Updated: Jul 23, 2021
A china cabinet serves many purposes in a home. Whether you need one for storage, or showcasing your family heirlooms, they serve as an accent piece in your home and can truly make your dining space feel complete. Often, china cabinets are handed down and can be difficult to part with; similarly, with the china it is meant to house. If you feel your china cabinet needs a little bit of sprucing up, you are in search of something antique to refinish, or you simply need a new cabinet but don't want to spend a fortune, this post is for you!
My parents always told me that someday, my grandmothers china would be passed down to me. My mom always kept it in a beautifully lit cabinet in our dining room where we had all of our special occasion dinners. We used my grandmothers china every Christmas, and it's those small family traditions that I wanted to incorporate into my home someday. I was searching for something pretty specific, so it took me some time. I wanted the top to be rounded, the hardware to be salvageable and preferably brass. I wanted it to be fairly wide, but not too deep. Most of our furniture in our home is modern however we do have a couple of antique pieces that have been refinished. I felt that something more antique with a pop of color would really compliment the dining room. So, I set up Facebook Marketplace to alert me every time a new china cabinet came available in my area. I finally came across the one above, for $55! It really checked all of my boxes, especially the dimensions but it also came with some red flags...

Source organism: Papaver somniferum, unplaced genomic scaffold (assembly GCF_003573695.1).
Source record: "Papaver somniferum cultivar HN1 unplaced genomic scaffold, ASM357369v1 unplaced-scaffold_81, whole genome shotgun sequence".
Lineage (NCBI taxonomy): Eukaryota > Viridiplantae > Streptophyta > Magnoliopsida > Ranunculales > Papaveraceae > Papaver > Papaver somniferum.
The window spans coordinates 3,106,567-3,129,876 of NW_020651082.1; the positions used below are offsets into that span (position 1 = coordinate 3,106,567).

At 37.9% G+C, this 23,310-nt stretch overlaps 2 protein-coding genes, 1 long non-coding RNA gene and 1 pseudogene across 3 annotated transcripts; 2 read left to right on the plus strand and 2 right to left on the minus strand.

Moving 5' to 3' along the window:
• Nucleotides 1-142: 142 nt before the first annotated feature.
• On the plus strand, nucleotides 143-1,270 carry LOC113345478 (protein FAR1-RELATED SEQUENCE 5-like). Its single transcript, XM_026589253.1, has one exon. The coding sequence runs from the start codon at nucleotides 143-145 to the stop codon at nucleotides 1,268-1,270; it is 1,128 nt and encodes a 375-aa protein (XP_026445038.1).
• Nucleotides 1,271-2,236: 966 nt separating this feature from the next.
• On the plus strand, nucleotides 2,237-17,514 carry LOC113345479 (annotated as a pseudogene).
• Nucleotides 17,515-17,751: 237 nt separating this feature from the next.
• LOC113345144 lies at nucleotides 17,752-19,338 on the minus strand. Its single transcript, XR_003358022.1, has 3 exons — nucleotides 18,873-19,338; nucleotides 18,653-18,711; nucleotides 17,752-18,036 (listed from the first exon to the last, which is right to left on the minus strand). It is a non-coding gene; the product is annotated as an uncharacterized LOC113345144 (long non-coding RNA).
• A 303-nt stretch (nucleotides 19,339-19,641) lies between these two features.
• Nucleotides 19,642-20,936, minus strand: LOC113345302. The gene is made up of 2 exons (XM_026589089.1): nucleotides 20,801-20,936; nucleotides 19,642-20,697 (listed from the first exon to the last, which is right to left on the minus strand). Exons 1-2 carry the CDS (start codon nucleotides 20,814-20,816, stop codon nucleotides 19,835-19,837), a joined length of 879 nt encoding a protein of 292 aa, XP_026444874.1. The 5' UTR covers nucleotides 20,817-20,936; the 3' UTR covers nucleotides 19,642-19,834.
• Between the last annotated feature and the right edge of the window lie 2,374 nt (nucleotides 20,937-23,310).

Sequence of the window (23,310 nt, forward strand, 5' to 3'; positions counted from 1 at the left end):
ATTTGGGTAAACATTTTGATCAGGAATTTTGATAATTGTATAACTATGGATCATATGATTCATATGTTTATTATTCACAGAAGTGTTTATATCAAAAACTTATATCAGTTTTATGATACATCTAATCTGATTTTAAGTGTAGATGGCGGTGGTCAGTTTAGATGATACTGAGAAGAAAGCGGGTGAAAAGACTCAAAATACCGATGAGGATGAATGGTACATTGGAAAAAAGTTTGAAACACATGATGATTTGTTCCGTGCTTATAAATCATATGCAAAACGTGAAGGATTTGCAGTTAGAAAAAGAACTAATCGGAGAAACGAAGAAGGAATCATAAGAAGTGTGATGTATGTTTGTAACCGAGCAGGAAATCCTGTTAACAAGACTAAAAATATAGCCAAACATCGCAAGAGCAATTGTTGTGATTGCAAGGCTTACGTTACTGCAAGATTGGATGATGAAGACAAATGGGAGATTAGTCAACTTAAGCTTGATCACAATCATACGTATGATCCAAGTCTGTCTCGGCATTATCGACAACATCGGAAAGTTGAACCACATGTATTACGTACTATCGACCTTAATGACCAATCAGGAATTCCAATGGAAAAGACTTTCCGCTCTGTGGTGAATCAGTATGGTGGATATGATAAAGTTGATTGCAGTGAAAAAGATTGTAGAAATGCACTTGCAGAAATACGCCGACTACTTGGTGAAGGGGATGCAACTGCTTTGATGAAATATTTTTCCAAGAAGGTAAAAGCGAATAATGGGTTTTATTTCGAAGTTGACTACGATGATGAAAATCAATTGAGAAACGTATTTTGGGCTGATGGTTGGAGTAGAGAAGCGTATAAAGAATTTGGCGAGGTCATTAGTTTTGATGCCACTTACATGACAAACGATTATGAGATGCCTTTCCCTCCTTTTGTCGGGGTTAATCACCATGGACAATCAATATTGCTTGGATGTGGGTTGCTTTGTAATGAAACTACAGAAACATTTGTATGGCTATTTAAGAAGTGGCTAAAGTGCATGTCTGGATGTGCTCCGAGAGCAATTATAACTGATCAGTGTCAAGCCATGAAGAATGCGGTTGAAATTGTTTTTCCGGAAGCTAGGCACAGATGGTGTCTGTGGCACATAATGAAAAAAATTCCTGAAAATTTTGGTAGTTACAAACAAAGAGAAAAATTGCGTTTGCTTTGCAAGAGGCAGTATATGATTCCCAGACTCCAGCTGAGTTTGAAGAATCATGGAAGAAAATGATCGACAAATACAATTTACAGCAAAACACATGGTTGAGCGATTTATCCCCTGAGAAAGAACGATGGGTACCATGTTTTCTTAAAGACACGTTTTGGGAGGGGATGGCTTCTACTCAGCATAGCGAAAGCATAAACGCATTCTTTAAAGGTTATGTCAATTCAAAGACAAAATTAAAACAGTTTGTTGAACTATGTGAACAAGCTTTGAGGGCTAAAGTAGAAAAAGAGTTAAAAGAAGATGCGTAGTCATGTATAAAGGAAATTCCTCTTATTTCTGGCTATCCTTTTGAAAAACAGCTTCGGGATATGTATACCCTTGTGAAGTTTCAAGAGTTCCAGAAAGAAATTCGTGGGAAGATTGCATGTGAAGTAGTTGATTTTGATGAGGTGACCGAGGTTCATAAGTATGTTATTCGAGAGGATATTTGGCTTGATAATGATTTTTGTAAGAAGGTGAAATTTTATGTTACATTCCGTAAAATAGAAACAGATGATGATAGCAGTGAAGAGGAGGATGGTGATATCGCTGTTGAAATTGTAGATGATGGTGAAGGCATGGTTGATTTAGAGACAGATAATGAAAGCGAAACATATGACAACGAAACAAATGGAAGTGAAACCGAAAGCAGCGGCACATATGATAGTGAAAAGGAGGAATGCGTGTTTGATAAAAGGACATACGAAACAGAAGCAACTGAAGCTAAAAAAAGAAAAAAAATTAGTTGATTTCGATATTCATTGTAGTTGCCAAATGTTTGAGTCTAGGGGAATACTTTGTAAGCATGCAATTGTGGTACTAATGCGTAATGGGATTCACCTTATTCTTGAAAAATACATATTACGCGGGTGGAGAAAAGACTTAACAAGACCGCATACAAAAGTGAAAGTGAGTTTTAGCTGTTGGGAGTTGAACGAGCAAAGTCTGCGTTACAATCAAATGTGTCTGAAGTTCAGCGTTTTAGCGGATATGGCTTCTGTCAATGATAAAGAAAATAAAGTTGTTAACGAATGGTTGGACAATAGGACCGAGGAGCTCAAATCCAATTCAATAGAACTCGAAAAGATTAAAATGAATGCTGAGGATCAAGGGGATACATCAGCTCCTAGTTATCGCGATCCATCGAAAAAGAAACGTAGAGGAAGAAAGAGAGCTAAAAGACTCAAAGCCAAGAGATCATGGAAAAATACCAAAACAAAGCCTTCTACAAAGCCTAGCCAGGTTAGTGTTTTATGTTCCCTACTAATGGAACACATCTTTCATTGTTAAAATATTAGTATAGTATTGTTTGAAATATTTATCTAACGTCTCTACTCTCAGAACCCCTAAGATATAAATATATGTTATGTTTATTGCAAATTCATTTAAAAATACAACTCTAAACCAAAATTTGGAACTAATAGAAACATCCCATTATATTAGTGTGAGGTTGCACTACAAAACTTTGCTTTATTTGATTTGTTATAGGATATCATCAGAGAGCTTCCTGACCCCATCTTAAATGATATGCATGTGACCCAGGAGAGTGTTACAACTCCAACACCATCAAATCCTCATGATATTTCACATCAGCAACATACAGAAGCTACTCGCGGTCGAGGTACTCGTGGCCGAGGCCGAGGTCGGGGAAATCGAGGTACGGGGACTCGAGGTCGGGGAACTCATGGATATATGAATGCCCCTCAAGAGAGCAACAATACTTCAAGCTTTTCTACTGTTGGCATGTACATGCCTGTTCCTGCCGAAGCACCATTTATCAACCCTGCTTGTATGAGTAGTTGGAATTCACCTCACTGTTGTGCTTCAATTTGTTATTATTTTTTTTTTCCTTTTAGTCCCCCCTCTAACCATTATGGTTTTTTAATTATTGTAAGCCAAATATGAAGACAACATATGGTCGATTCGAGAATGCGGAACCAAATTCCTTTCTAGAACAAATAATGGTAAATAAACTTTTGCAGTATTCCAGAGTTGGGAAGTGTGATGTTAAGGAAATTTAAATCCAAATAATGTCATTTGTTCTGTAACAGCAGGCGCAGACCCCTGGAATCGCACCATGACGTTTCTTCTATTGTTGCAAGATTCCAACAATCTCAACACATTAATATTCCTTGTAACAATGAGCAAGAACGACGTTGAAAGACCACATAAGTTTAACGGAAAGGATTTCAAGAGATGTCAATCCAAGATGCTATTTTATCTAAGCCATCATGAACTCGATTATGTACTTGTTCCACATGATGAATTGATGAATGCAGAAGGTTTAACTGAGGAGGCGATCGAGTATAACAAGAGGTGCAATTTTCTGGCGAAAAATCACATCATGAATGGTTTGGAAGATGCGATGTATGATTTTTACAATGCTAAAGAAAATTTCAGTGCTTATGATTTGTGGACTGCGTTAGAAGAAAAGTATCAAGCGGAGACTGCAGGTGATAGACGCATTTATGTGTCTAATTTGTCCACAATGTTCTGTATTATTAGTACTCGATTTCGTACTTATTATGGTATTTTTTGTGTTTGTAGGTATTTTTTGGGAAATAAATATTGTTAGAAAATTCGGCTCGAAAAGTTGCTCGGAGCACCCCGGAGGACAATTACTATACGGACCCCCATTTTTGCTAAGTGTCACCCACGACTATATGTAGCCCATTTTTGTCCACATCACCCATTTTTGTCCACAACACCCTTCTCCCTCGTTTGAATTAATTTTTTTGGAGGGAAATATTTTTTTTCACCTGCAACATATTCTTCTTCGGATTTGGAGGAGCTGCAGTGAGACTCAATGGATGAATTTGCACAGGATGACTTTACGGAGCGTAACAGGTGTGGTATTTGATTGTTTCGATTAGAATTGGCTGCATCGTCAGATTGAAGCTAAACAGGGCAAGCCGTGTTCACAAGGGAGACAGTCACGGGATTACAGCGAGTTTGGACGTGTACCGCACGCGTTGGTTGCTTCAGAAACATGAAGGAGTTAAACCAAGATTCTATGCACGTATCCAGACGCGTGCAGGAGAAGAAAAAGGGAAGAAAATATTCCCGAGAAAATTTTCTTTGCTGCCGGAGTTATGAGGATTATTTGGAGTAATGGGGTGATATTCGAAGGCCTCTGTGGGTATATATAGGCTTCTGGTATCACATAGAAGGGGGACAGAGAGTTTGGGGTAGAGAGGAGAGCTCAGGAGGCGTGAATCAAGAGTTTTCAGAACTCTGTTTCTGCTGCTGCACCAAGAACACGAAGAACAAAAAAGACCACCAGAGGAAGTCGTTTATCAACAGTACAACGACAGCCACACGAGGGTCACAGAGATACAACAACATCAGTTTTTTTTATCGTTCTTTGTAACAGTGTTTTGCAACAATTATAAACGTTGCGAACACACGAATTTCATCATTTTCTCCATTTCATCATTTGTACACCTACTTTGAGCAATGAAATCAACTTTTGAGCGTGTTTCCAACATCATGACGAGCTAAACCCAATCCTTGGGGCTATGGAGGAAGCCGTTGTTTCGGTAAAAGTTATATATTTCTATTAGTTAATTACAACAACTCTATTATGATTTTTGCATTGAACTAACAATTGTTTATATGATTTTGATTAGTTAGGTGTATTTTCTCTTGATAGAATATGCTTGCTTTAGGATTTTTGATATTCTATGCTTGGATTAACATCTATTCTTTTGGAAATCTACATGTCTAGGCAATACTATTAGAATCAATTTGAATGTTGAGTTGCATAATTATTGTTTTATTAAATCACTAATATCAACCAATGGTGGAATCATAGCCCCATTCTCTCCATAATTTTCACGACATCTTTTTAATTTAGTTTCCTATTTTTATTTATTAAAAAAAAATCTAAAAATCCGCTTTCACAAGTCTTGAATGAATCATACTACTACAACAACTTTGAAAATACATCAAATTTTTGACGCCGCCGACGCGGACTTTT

Transportation for large furniture can be complex and needs to be considered for antiques. This piece was not only upstairs in a 2 story beach house, the stairs were somewhat of a death trap. Will you need a U-Haul? Hired help? These questions need to be factored into your decision making process and you must ensure that the price of the piece is right. We often think that because it is antique, used, or consignment furniture that it is inexpensive, however; that isn't always the case. In fact, if the furniture is already up-cycled, the piece can often cost just as much or more as purchasing a new piece.
I had previously painted the inside of our front door in Hale Navy by Benjamin Moore and was really fond of the color. There was some left over however it wasn't the right finish. I got Emerald paint in a Satin finish at my local Sherwin Williams and they matched the Benjamin Moore paint color. I was pregnant at the time and with the nausea accompanied with the fatigue the sanding and painting was not something I was ready to tackle on my own. After calculating all the supplies I would need to do it myself, it was worth it to hire my trusted painter/handyman.
We kept the interior of the cabinet original. The original color was so beautiful I was hesitant to change it, but I'm ultimately glad I did. We (well George, my handyman) removed the glass and hardware, sanded down the cabinet, primed it, and then lastly sprayed it in my chosen color. Had I done it myself, I probably would've chosen chalk paint to avoid purchasing a sander, sprayer, and primer. However, the colors are limited in chalk paint. Chalk paint can also result in a more rustic look, which wasn't exactly what I was looking to accomplish.
It definitely has its kinks. There's a drawer inside that doesn't work very well, and the plug for the light inside is on its last leg. However, after looking at many up-cycle furniture videos and Instagrams, a little TLC can go a long way! If you are looking for upcycle inspiration, or DIY motivation, I highly suggest you follow @maggiemcgaugh, and @theflippedpiece, on Instagram. They find the cutest, most creative ways to flip furniture pieces that are often on their way to the dump!